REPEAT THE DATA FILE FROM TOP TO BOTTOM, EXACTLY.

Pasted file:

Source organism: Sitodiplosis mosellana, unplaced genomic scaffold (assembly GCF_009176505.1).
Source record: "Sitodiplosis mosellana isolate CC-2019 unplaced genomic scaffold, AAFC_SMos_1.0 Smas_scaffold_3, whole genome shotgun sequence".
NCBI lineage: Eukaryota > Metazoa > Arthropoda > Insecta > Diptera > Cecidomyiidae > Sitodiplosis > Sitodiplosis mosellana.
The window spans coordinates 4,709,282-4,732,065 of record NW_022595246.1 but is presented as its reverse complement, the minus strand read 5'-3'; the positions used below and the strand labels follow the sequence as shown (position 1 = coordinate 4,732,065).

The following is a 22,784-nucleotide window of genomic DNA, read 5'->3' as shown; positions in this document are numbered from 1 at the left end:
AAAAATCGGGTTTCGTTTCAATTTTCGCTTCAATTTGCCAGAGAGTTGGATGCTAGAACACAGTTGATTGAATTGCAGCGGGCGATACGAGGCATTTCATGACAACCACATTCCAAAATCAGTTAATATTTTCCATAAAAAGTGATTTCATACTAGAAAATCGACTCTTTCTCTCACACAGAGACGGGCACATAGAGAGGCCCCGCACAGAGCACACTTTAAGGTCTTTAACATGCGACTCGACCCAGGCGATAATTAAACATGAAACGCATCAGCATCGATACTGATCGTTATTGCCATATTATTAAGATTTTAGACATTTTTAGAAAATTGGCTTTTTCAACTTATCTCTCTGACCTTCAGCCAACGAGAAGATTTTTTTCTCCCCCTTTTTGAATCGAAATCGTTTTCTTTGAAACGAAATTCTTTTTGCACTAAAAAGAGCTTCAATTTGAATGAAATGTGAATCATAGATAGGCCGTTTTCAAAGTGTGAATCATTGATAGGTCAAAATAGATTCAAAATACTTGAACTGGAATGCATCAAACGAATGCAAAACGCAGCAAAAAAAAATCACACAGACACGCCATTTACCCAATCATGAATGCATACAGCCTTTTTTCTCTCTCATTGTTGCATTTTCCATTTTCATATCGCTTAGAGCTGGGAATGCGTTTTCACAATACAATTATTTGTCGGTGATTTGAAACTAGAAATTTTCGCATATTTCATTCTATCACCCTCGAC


Source organism: Sitodiplosis mosellana, unplaced genomic scaffold (assembly GCF_009176505.1).
Source record: "Sitodiplosis mosellana isolate CC-2019 unplaced genomic scaffold, AAFC_SMos_1.0 Smas_scaffold_3, whole genome shotgun sequence".
NCBI lineage: Eukaryota > Metazoa > Arthropoda > Insecta > Diptera > Cecidomyiidae > Sitodiplosis > Sitodiplosis mosellana.
The window spans coordinates 4,709,282-4,732,065 of record NW_022595246.1 but is presented as its reverse complement, the minus strand read 5'-3'; the positions used below and the strand labels follow the sequence as shown (position 1 = coordinate 4,732,065).

The following is a 22,784-nucleotide window of genomic DNA, read 5'->3' as shown; positions in this document are numbered from 1 at the left end:
AAAAATCGGGTTTCGTTTCAATTTTCGCTTCAATTTGCCAGAGAGTTGGATGCTAGAACACAGTTGATTGAATTGCAGCGGGCGATACGAGGCATTTCATGACAACCACATTCCAAAATCAGTTAATATTTTCCATAAAAAGTGATTTCATACTAGAAAATCGACTCTTTCTCTCACACAGAGACGGGCACATAGAGAGGCCCCGCACAGAGCACACTTTAAGGTCTTTAACATGCGACTCGACCCAGGCGATAATTAAACATGAAACGCATCAGCATCGATACTGATCGTTATTGCCATATTATTAAGATTTTAGACATTTTTAGAAAATTGGCTTTTTCAACTTATCTCTCTGACCTTCAGCCAACGAGAAGATTTTTTTCTCCCCCTTTTTGAATCGAAATCGTTTTCTTTGAAACGAAATTCTTTTTGCACTAAAAAGAGCTTCAATTTGAATGAAATGTGAATCATAGATAGGCCGTTTTCAAAGTGTGAATCATTGATAGGTCAAAATAGATTCAAAATACTTGAACTGGAATGCATCAAACGAATGCAAAACGCAGCAAAAAAAAATCACACAGACACGCCATTTACCCAATCATGAATGCATACAGCCTTTTTTCTCTCTCATTGTTGCATTTTCCATTTTCATATCGCTTAGAGCTGGGAATGCGTTTTCACAATACAATTATTTGTCGGTGATTTGAAACTAGAAATTTTCGCATATTTCATTCTATCACCCTCGAC